Wednesday, November 3, 2010

Tubbataha Reef - Philippines

Whitetip reef shark at Tubbataha
Tubbataha Reef is an atoll coral reef located in the Sulu Sea of the Philippines. It is a marine sanctuary protected as Tubbataha Reef National Marine Park. It is nominated at the New 7 Wonders of Nature. The word tubbataha is a combination of two Samal words: tubba and taha, which together means "a long reef exposed at low tide".
Tubbataha is located in the Sulu Sea, 98 nautical miles (181 km) southeast of Puerto Princesa City in the Palawan Province. The reef is made up of two coral atolls divided by an eight-kilometer (5 miles) wide channel. The South Atoll, the smaller of the two is five kilometers in length and three kilometers in width; while the North Atoll, the larger of the two is 16 kilometers (10 miles) long and five kilometers (3 miles) wide. Each reef has a single small islet that protrudes from the water. The atolls are separated by a deep channel 8 km (5 miles) wide.
There are no permanent inhabitants of the islets or reefs. Fishermen visit the area seasonally, establishing shelters on the islets. The park is visited by tourists, particularly divers. Trips to Tubbattaha from mid-March to mid-June are all vessel-based; the park is about twelve hours by boat from Puerto Princesa City. Tubbataha is considered as the best dive site in the Philippines and the diving dedicated ships that operate during the "Tubbataha Season" are usually booked years in advance especially during the Asian holidays of Easter and "Golden Week".
Tubbataha has become a popular site for seasoned sports divers because of its coral "walls" where the shallow coral reef abruptly ends giving way to great depths. These "walls" are not only wonderful diving spots but they are also wonderful habitats for many colonies of fish. There are giant jacks, hammerhead sharks, barracudas, manta rays, palm-sized Moorish idols, [parrot fishes], and moray eels living in the sanctuary. Tubbataha is even home to the hawksbill sea turtles (Eretmochely imbricata) which are endangered species.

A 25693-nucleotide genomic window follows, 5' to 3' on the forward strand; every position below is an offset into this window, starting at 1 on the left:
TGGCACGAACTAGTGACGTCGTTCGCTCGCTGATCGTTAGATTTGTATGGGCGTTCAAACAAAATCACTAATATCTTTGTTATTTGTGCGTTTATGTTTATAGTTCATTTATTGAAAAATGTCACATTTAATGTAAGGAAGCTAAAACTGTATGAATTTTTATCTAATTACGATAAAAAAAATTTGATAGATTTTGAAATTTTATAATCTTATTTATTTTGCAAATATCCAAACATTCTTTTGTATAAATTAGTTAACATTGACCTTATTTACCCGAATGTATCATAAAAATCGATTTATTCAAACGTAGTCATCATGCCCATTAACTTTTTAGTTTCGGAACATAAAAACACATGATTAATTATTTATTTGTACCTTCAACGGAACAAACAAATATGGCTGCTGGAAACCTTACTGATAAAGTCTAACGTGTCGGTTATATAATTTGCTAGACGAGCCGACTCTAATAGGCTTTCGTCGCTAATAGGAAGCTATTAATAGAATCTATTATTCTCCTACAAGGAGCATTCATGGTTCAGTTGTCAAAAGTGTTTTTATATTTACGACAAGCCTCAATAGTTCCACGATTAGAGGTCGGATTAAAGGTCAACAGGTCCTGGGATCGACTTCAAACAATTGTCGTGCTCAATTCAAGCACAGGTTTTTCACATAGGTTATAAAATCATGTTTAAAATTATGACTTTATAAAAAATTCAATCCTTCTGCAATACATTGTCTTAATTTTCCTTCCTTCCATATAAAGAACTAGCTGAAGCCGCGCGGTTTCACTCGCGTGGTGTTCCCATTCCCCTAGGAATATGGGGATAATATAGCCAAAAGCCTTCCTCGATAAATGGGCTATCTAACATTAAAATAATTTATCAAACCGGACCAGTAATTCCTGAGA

Over 1000 species inhabit in the reef; many are already considered as endangered. Animal species found include manta rays, lionfish, tortoise, clownfish, and sharks. Vivid corals cover more than two-thirds of the area and the waters around the reef are places of refuge for numerous marine lives. The seemingly diverse ecosystem of this sanctuary rivals the Great Barrier Reef – having 350 coral species and 500 fish species. In June 2009 an outbreak of the crown-of-thorns starfish was observed, possibly affecting the ecological functioning of this relatively pristine coral reef.

Aside from being a marine sanctuary, Tubbataha is also renowned for being a bird sanctuary. A lighthouse islet, at the southern tip of the South Atoll, supports a large number of seabirds which nest there. Around the Tubbataha, there are tens of thousands of masked red-foot boobies, terns, and frigate birds resting during their annual migrations. To minimize any external intrusions, the Philippine Coast Guard maintains a small monitoring station on one of the many permanent sand bars.

The Tubbataha National Marine Park, located at the Central Sulu Sea, is a marine sanctuary containing a reef of enormous size. It was established in August 11, 1988 with an area of 332 km² (82,000 acres). In 2006, President Gloria Macapagal Arroyo, through an Executive Order, increased the boundaries of the park by 200%. It is now 968.24 km² (239,000 acres) in size and is guarded by armed rangers 24 hours/ 7 days a week.

Declared a World Heritage Site by the United Nations Educational, Scientific, and Cultural Organization (UNESCO) in December 1993, it is under protective management by the Philippines Department of National Defense (DND). It is under technical supervision by the Palawan Council for Sustainable Development (PCSD) & the Department of Environment & Natural Resources (DENR). It is administered as part of Cagayancillo town on Palawan. It is also nominated in the new 7 wonders of nature.

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